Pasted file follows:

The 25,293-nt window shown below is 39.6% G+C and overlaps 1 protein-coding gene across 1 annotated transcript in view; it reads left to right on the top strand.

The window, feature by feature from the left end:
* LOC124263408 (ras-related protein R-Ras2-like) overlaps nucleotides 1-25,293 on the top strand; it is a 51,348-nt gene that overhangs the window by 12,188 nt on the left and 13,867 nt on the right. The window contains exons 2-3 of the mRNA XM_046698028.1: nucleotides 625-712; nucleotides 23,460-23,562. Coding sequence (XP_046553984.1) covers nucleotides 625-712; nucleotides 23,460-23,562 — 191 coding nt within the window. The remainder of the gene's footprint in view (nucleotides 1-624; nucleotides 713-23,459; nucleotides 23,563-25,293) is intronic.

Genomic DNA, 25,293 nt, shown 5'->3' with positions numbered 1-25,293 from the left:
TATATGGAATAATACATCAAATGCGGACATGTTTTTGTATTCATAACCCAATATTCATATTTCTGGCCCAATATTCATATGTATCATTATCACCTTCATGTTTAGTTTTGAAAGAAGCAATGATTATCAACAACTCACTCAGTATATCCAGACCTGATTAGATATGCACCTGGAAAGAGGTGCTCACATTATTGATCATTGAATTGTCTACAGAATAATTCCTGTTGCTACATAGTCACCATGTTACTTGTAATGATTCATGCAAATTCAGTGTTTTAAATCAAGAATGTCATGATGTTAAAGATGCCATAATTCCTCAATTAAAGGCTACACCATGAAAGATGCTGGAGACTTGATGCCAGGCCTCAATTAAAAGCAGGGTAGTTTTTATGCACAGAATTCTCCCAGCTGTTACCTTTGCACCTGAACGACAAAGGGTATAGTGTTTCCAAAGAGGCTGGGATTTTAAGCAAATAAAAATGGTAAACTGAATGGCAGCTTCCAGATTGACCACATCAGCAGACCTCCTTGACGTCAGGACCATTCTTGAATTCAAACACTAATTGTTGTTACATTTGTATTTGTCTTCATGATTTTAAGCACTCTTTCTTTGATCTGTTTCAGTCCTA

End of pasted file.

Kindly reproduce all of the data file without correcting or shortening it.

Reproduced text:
The 25,293-nt window shown below is 39.6% G+C and overlaps 1 protein-coding gene across 1 annotated transcript in view; it reads left to right on the top strand.

The window, feature by feature from the left end:
* LOC124263408 (ras-related protein R-Ras2-like) overlaps nucleotides 1-25,293 on the top strand; it is a 51,348-nt gene that overhangs the window by 12,188 nt on the left and 13,867 nt on the right. The window contains exons 2-3 of the mRNA XM_046698028.1: nucleotides 625-712; nucleotides 23,460-23,562. Coding sequence (XP_046553984.1) covers nucleotides 625-712; nucleotides 23,460-23,562 — 191 coding nt within the window. The remainder of the gene's footprint in view (nucleotides 1-624; nucleotides 713-23,459; nucleotides 23,563-25,293) is intronic.

Genomic DNA, 25,293 nt, shown 5'->3' with positions numbered 1-25,293 from the left:
TATATGGAATAATACATCAAATGCGGACATGTTTTTGTATTCATAACCCAATATTCATATTTCTGGCCCAATATTCATATGTATCATTATCACCTTCATGTTTAGTTTTGAAAGAAGCAATGATTATCAACAACTCACTCAGTATATCCAGACCTGATTAGATATGCACCTGGAAAGAGGTGCTCACATTATTGATCATTGAATTGTCTACAGAATAATTCCTGTTGCTACATAGTCACCATGTTACTTGTAATGATTCATGCAAATTCAGTGTTTTAAATCAAGAATGTCATGATGTTAAAGATGCCATAATTCCTCAATTAAAGGCTACACCATGAAAGATGCTGGAGACTTGATGCCAGGCCTCAATTAAAAGCAGGGTAGTTTTTATGCACAGAATTCTCCCAGCTGTTACCTTTGCACCTGAACGACAAAGGGTATAGTGTTTCCAAAGAGGCTGGGATTTTAAGCAAATAAAAATGGTAAACTGAATGGCAGCTTCCAGATTGACCACATCAGCAGACCTCCTTGACGTCAGGACCATTCTTGAATTCAAACACTAATTGTTGTTACATTTGTATTTGTCTTCATGATTTTAAGCACTCTTTCTTTGATCTGTTTCAGTCCTA